What’s a Damper?
Dampers are oil-filled tubes with a piston on the inside. The purpose of these pistons is to move the oil within the tubes through tiny, precise holes past a sprung shim at set speeds.
Dampers consist of:
- The main body
- Adjuster needles
- A piston with precisely-machined holes
The main body serves as the damper’s housing and generally contains external threads that allow the system’s spring base to wind up and down for easier adjustment of ride height and preload.
The piston, on the other hand, connects to the damper’s chassis, inserts into the system’s body, and travels through the oil during operation.
The shims are located at the top of the damper and bend when oil passes through the damper’s piston, allowing the oil to spurt out. It’s worth noting that shims are generally tuned to the system’s spring rate and are a vital factor to consider when designing or making a damper system.
Adjuster needles screw into and out of the piston holes. Since their main purpose is to regulate the amount of oil passing through the piston, they play a major role in helping determine a damper’s rebound and bump characteristics.
Oil, the main fluid used in dampers, passes through the system and must be of a specific viscosity so that it can easily flow through the piston holes and past the damper’s shims at a specified rate.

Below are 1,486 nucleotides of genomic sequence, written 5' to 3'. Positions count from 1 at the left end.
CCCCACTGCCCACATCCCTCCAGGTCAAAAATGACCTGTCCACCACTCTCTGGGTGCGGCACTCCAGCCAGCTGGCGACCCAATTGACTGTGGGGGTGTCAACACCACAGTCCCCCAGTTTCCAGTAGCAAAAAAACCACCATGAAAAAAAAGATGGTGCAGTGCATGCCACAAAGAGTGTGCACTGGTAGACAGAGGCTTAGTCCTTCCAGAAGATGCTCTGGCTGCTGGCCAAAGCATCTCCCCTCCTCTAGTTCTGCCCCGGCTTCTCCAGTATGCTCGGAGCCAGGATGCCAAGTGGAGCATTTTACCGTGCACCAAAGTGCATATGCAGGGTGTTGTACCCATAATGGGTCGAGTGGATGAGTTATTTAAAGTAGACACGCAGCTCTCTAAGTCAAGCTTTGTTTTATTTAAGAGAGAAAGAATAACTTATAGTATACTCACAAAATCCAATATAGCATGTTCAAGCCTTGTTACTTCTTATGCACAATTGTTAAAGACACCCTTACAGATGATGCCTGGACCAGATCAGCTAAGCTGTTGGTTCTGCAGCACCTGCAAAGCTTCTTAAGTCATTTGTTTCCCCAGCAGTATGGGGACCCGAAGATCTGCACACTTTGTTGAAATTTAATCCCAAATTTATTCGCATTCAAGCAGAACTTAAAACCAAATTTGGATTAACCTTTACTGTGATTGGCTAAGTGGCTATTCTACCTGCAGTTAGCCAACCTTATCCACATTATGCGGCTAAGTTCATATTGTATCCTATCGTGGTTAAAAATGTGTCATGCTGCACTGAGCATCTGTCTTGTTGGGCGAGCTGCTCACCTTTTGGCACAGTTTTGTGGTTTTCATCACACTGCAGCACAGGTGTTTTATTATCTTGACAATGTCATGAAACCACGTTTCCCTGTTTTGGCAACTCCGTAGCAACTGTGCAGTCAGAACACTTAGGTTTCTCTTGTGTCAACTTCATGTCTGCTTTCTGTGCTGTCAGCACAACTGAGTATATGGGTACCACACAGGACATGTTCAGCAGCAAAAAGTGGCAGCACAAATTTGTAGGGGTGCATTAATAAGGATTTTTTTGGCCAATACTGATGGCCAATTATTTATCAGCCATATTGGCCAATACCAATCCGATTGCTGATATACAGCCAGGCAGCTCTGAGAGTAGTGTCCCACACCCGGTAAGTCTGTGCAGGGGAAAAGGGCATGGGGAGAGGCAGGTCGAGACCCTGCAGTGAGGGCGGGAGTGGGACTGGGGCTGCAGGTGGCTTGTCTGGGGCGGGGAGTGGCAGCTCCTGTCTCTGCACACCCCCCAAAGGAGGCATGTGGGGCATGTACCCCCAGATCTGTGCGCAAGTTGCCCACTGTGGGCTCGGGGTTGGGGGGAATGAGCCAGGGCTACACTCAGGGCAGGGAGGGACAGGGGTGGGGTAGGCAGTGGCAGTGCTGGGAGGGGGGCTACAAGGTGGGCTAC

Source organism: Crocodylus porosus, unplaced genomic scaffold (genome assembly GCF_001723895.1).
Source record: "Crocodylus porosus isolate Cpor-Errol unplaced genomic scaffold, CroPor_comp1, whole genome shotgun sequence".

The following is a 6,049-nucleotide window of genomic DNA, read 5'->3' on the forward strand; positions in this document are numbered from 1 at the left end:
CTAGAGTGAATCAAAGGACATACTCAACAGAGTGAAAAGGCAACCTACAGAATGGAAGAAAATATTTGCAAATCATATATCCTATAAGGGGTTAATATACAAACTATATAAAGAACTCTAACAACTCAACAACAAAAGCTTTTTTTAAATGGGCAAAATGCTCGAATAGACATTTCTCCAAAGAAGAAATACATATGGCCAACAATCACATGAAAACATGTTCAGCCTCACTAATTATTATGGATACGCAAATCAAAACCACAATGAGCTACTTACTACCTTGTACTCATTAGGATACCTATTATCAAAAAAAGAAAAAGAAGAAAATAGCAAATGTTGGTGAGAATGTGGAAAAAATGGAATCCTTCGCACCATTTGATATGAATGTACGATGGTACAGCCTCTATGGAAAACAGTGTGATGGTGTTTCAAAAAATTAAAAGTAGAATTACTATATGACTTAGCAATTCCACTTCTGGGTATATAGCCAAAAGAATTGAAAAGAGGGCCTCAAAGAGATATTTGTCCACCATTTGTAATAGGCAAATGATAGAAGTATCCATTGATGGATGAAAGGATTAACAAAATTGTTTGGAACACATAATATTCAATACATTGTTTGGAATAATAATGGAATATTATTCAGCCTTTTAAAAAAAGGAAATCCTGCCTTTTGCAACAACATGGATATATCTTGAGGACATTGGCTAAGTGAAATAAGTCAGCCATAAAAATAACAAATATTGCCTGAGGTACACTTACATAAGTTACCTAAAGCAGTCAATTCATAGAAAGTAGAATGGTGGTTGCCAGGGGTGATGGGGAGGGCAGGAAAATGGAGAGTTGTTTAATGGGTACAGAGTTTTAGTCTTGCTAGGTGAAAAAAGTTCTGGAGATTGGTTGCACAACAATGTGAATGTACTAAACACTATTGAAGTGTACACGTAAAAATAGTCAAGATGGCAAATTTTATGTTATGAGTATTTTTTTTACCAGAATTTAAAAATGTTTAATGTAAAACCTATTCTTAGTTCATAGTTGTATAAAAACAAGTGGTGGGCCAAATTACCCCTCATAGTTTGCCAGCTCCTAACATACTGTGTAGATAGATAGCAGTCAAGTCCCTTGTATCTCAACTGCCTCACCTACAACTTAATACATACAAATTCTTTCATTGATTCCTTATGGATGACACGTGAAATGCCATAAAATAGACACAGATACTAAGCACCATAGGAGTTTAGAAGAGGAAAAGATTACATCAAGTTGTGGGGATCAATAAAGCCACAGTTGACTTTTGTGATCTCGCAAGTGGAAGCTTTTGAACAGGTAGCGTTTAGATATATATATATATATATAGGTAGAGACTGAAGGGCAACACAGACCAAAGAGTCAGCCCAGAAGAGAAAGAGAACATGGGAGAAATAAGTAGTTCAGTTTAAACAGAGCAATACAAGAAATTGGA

As a non-reactive gas, nitrogen is used to pressurize the oil inside a damper system and ensure it stays within a set pressure for the damper to operate as intended. The gas is also used in external reservoirs to maintain pressure so they can supply the damper’s body without delays when needed. The gas can also serve as a spring from within the system that helps even out the damping effect during high-speed impacts. For readers who are looking for sports shock absorbers then see here.
What Purpose Do Dampers Serve?
The main purpose of a damper is to control spring motion and help manage a car’s shock loads and weight transfer. Without dampers, coil springs would, once disturbed, oscillate to the end of time, something that’s not ideal especially since your main goal is to maintain constant contact with the road to maximize grip. Dampers help control how much springs oscillate and return them to their stationary position as efficiently and quickly as possible once they’ve done their job.
Dampers are also used to control how fast springs are allowed to extend and compress. This is what’s known as bump and rebound and is quite vital. Regulating how fast springs extend or compress helps control how much the vehicle rolls in and out of a corner, which is useful especially when it comes to correcting oversteer and understeer in vehicles
It’s worth noting that dampers can also serve as shock absorbers and are particularly useful in some categories, such as rallying, where the ground is not even and the wheels need to absorb as much shock as possible to keep the car from jolting up. For rally vehicles to absorb as much impact as they can on a track but still maintain a rigid suspension set up for hard cornering, three-way adjustable dampers are the way to go.